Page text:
11 June 1927|
|Died||27 May 1981
|Occupation||scientist, author, writer|
|Known for||Creator of the Cybermen|
He was the head of the electron microscopy department at the Institute of Ophthalmology, University of London, where he published a number of papers. Pedler's first television contribution was for the BBC programme Tomorrow's World.
In the mid-1960s, Pedler became the unofficial scientific adviser to the Doctor Who production team. Hired by Innes Lloyd to inject more hard science into the stories, Pedler formed a particular writing partnership with Gerry Davis, the programme's story editor. Their interest in the problems of science changing and endangering human life led them to create the Cybermen.
Pedler wrote three scripts for Doctor Who: The Tenth Planet (with Gerry Davis), The Moonbase and The Tomb of the Cybermen. He also submitted the story outlines that became The War Machines, The Wheel in Space and The Invasion.
Pedler and Davis devised and co-wrote Doomwatch, a British science fiction television programme produced by the BBC. The programme which ran on BBC One for three seasons from 1970 to 1972 (37 50-minute episodes plus one unshown) covered a government department that worked to combat technological and environmental disasters. Pedler and Davis contributed to only the first two series.
Pedler is buried at All Saints Church in the Kent village of Graveney, where he lived before moving to nearby Doddington.
His daughter is the novelist Carol Topolski. His daughter Lucy is an ecological architect who practices sustainable design. Interviews with his daughters can be found on the commentary track of episode one of the BBC Doctor Who DVD release of 'Moonbase.'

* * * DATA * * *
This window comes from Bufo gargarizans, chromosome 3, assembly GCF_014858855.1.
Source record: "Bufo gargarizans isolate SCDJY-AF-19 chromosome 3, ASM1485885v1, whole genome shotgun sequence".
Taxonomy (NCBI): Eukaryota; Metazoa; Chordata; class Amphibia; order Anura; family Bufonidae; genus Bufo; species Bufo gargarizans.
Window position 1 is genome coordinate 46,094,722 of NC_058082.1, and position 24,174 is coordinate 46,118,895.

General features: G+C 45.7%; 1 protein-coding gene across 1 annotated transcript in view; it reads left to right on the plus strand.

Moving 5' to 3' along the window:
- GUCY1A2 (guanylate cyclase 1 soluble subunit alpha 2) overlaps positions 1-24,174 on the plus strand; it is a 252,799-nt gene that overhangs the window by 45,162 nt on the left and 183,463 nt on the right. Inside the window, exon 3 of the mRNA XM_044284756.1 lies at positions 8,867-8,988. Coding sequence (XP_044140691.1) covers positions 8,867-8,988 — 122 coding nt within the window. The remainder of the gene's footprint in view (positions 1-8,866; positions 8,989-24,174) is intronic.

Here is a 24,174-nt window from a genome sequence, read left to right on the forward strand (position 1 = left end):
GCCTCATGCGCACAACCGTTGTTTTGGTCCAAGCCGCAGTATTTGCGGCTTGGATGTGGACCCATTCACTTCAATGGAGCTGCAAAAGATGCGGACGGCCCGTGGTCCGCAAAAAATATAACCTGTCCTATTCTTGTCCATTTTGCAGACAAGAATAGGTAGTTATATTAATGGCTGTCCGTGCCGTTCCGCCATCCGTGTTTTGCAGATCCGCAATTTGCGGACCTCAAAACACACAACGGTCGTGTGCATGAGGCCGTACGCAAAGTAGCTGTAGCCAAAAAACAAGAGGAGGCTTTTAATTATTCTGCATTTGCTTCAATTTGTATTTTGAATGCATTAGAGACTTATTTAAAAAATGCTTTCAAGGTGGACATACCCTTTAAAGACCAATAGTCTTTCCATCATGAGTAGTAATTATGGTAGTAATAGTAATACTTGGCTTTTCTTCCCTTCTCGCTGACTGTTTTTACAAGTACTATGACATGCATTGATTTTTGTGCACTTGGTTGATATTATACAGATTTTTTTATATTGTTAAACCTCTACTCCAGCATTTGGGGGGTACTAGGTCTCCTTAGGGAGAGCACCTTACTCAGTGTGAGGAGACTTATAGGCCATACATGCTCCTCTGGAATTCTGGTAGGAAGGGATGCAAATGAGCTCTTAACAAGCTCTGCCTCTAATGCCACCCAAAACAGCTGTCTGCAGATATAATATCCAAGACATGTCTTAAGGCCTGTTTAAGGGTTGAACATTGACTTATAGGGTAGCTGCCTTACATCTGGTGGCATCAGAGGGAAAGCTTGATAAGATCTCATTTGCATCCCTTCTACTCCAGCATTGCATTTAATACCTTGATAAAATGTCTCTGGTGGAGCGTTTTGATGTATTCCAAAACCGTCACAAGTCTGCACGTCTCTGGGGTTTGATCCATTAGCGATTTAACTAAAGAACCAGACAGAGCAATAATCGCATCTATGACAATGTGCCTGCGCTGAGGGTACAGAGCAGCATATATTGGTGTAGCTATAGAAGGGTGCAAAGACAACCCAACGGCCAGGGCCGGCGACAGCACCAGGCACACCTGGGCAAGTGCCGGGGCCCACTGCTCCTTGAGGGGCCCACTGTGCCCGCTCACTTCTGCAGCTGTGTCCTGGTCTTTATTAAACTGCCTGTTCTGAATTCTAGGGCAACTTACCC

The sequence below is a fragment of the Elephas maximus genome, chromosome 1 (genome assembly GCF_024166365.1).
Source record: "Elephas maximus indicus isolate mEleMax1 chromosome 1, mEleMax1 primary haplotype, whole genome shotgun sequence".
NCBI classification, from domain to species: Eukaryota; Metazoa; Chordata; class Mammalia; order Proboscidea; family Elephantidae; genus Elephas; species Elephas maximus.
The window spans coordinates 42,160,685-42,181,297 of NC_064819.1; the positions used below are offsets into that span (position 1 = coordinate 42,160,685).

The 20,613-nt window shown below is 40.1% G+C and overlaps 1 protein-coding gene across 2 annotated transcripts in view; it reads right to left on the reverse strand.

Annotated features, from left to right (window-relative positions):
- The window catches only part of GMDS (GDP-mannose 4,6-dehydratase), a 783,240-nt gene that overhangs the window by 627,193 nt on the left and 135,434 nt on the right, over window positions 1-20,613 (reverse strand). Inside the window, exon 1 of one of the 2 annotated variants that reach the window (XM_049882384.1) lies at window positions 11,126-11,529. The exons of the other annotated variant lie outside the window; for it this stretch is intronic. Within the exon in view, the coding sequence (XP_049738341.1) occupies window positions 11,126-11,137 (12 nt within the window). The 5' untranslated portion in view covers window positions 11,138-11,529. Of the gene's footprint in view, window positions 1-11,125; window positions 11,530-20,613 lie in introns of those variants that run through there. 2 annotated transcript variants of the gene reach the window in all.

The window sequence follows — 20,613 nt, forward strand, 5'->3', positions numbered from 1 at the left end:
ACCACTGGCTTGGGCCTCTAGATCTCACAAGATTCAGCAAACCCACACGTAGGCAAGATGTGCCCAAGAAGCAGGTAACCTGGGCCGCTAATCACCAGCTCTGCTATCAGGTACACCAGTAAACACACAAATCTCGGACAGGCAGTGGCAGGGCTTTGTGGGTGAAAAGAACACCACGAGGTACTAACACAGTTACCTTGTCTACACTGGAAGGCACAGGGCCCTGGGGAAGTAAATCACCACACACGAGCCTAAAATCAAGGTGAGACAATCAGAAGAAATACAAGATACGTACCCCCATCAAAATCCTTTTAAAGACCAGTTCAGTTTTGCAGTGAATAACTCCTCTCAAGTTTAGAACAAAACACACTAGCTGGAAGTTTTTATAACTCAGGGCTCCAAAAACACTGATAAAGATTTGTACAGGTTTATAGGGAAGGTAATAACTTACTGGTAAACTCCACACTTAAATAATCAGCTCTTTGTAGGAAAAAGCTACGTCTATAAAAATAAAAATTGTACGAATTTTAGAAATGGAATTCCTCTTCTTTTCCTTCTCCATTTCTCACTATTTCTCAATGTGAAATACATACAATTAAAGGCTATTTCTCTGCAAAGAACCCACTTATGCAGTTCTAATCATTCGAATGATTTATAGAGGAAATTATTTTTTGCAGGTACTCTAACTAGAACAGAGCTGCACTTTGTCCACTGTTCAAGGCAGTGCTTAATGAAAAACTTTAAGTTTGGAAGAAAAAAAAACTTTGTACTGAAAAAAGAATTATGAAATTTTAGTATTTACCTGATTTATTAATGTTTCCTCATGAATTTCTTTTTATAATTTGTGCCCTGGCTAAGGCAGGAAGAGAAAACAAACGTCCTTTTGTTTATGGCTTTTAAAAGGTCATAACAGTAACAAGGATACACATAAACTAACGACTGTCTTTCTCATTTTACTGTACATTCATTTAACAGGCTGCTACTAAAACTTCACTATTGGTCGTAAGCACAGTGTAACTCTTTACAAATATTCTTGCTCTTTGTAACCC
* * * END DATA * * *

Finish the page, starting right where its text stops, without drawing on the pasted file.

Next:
His epitaph reads: "A man of ideas."
Pedler was the author of Mind Over Matter (1981) which was based on the television series. The book argued for psychic phenomena such as psychokinesis and remote viewing. He also wrote there may be evidence for an "intelligent and massively ordered design" in the universe. The book was criticized for making incorrect statements about science. The science writer Georgina Ferry in a review wrote that the book and television series contained errors, lacked objectivity and is "not good science, neither is it good television".
30 episodes (1966-1968):
- Mutant 59: The Plastic Eaters (1971) (with Gerry Davis)
- Brainrack (1974) (with Gerry Davis)
- Doomwatch: The World in Danger (1975)
- The Dynostar Menace (1975) (with Gerry Davis)
- The Quest for Gaia (1979)
- Mind Over Matter: A Scientist's View of the Paranormal (1981)
- "Kit Pedler". BFI.<templatestyles src="Module:Citation/CS1/styles.css"></templatestyles>
- Patrick Mulkern. "Doctor Who: the creators of the Daleks, Cybermen and Ice Warriors – revealed". RadioTimes.<templatestyles src="Module:Citation/CS1/styles.css"></templatestyles>
- "Book Review: THE QUEST FOR PEDLER". starburstmagazine.com.<templatestyles src="Module:Citation/CS1/styles.css"></templatestyles>
- "Book News: Kit Pedler Biography Announced". starburstmagazine.com.<templatestyles src="Module:Citation/CS1/styles.css"></templatestyles>
- "Interview: Carol Topolski". scotsman.com.<templatestyles src="Module:Citation/CS1/styles.css"></templatestyles>
- Astrological Magazine, Volume 77, Issues 6-12. p. 17
- Nicolas Walter. (1981). Cheating in science. New Scientist. 28 May. p. 582
- Georgina Ferry. (1981). Mind over matter. New Scientist 21 May. p. 511